About This Blog

I really like theatre, and I like writing and talking about it.

This blog is mostly about my relationship with theatre, the moments that make me fall in love with this art form, and the times when we don't always get along.

I'll be writing about things that I like, that I think are good and interesting and want to share. I will probably also write about things that I don't quite get, or think are wierd. I may also write about things that aren't theatre, strictly speaking, because it's my blog and I can.

Wednesday, May 11, 2011

The Hardest Job

I was recently chatting with one of my fellow actors after a rehearsal at which we'd done some costume fittings, and I mentioned how pleased I was with my costume, because:

a) I like the way I look in it
b) It is what I would have envisioned for the character
c) It's super comfortable

She and and I were discussing the fact that often your costuming in a show doesn't flatter your own personal vanity, but you have to put that aside for the good of the show. My favorite actors to costume are the ones who, even though they may not look cool or sexy in their costume, love it anyway because it enhances the character and fits the life of the play.

I once had professor in college who told us that scenic designers are listed ahead of costume designers in the program because their job is harder. Would it surprise you to hear that he was a scenic designer himself? I call bullshit. You're never going to hear a theater space complaining to its designer that the set makes it look fat. Costume designers have to deal with the personalities and hangups and physical comfort of the people we're designing for. You can't just hammer an ill-fitting wig into place like you can a set piece (although I've sure had people try).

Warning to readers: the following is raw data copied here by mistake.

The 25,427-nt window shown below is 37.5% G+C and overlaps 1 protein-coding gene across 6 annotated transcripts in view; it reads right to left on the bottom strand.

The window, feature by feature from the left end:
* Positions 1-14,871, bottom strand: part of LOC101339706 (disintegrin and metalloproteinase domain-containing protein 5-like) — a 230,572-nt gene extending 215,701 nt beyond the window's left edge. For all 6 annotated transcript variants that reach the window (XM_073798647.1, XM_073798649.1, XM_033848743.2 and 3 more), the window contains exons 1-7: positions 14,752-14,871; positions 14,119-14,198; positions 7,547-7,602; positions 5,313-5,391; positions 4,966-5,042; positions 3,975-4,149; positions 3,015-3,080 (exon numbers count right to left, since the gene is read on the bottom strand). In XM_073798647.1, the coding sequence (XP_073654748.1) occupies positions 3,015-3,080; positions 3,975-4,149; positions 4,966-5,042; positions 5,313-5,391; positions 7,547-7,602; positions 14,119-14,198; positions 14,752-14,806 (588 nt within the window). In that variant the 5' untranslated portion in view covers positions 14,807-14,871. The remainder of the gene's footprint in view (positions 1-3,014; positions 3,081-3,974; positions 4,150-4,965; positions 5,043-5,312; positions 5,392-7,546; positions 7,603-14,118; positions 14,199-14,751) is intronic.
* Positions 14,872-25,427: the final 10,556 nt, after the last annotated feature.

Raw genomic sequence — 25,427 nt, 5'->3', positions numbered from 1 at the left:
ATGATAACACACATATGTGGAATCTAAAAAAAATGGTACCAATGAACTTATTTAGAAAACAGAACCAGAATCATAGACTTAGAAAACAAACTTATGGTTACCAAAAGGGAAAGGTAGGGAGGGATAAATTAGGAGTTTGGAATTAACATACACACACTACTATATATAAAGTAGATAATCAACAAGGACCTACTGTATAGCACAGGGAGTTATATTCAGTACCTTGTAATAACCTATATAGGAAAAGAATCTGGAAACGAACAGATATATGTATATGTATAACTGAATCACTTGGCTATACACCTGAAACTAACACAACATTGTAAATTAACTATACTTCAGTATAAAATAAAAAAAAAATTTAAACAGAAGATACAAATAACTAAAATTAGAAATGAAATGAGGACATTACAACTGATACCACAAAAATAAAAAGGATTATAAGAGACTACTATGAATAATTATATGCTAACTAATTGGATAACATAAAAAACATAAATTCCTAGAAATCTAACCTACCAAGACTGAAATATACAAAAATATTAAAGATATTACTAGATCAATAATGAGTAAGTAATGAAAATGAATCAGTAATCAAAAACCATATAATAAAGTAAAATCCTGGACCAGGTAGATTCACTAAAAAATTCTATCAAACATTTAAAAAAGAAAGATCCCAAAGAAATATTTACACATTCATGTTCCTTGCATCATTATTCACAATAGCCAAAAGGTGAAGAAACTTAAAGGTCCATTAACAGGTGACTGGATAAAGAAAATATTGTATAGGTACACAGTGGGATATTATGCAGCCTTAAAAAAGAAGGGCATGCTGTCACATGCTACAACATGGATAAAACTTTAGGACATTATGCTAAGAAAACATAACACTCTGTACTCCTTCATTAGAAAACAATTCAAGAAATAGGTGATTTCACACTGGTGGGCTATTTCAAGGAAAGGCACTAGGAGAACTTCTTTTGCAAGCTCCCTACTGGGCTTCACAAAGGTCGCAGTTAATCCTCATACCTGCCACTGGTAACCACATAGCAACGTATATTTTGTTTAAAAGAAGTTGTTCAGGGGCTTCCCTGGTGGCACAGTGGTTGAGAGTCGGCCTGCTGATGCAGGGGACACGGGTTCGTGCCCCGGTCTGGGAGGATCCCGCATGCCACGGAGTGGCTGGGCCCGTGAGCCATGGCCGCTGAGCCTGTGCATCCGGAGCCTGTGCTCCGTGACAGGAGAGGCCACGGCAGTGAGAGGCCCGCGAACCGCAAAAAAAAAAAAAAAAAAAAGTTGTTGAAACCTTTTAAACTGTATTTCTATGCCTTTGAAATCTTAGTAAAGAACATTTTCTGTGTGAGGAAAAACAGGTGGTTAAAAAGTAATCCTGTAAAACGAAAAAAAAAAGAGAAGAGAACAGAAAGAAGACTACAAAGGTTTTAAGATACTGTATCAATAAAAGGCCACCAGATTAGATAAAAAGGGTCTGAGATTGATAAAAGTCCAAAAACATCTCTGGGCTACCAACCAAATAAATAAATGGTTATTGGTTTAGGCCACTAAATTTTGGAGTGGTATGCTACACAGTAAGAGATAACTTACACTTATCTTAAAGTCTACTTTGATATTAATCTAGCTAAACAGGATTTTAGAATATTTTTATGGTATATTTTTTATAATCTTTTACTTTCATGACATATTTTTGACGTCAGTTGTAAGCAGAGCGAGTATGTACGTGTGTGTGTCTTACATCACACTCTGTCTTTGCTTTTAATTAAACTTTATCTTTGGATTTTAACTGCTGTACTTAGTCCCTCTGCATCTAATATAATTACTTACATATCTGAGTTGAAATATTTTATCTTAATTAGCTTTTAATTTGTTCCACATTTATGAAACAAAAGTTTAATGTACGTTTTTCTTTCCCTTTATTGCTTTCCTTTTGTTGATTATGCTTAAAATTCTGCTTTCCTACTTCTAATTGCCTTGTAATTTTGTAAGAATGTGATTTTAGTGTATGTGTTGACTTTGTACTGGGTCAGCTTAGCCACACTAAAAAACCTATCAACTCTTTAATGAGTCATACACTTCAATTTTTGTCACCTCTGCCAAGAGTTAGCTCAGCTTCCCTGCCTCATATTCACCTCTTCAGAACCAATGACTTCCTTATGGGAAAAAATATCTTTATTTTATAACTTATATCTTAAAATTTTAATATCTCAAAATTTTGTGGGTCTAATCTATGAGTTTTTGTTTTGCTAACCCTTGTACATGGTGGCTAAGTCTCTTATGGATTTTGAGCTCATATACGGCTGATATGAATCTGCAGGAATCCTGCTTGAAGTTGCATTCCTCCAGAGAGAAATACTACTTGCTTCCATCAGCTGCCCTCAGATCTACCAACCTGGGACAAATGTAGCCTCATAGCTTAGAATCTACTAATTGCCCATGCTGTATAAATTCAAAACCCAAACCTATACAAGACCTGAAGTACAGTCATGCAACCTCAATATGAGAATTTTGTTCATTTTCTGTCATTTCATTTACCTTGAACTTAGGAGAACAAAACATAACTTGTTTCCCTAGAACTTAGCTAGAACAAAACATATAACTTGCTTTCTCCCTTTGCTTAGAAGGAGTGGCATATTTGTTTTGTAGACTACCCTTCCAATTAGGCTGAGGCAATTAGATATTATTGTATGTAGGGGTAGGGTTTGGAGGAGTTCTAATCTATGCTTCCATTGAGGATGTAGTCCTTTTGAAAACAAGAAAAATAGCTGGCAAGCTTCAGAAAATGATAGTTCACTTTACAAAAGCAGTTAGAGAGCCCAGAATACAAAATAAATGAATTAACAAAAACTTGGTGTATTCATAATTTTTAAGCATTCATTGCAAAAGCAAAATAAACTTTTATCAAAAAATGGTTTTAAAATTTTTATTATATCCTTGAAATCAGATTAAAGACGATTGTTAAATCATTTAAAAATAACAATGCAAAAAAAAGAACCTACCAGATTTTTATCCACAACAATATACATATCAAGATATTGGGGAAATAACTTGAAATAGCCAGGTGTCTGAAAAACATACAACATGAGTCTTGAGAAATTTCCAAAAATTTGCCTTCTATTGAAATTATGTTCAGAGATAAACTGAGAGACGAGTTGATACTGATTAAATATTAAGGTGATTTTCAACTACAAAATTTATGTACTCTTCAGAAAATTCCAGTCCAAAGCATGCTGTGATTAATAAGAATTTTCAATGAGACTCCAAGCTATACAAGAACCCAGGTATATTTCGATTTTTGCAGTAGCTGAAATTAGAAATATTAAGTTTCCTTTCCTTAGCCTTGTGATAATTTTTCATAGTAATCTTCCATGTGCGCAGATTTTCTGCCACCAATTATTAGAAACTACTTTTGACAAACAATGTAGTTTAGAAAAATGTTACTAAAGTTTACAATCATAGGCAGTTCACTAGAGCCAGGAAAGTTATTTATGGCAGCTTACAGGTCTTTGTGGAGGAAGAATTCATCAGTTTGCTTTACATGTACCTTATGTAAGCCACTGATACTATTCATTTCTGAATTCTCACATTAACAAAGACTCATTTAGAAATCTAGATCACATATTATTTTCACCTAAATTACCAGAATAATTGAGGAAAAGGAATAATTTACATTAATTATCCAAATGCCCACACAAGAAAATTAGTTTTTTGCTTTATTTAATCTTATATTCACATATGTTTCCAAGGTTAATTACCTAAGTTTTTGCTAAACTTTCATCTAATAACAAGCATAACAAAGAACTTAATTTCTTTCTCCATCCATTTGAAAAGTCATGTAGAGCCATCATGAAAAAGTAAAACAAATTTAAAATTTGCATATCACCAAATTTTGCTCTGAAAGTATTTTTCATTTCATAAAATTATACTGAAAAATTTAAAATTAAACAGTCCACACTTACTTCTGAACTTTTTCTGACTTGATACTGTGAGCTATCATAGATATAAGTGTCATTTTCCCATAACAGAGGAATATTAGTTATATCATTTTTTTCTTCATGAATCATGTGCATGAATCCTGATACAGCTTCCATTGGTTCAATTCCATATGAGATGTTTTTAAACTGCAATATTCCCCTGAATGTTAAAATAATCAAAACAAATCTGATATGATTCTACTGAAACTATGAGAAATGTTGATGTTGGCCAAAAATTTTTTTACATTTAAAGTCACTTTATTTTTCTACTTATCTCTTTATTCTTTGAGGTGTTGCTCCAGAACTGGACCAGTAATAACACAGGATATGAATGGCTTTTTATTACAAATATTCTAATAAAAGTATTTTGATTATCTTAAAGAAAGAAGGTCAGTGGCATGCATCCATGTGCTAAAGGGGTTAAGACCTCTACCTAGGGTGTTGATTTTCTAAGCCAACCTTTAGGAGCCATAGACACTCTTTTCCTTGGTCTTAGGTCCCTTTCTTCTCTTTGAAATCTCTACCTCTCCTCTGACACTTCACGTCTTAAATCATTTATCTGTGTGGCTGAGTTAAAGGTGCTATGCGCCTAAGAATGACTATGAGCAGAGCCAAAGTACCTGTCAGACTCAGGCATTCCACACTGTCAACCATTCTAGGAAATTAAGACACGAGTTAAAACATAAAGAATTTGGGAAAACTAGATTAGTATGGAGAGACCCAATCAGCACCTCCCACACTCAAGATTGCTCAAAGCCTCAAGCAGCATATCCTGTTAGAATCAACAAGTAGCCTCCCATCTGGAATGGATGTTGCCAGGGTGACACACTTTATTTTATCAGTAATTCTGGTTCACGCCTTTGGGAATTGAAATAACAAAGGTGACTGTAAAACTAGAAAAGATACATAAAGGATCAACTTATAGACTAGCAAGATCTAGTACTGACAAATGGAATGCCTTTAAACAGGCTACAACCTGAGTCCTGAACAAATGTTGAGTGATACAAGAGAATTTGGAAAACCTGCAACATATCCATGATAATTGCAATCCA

I love reading theatre news on Playbill.com, and they have a feature they run on Mondays where they interview an actor, and one of the questions is always "what is the worst costume you've ever had to wear?" You don't hear them asking about the worst prop or sound cue.

Sorry, actors, but it's not always about you. We designers have to negotiate so many personalities; we're trying to keep you happy AND the director happy AND deal with things like quick changes or making the continuity of the story work. You may not like the way you look, but some times it does not serve the story for you to look cute. Every story needs its clowns and villains and grotesques. What's important is to do what's best for the show. And if that's looking ridiculous or ugly, then do it, and enjoy it! That's why we act, anyway, to be the things onstage we can't be in real life.

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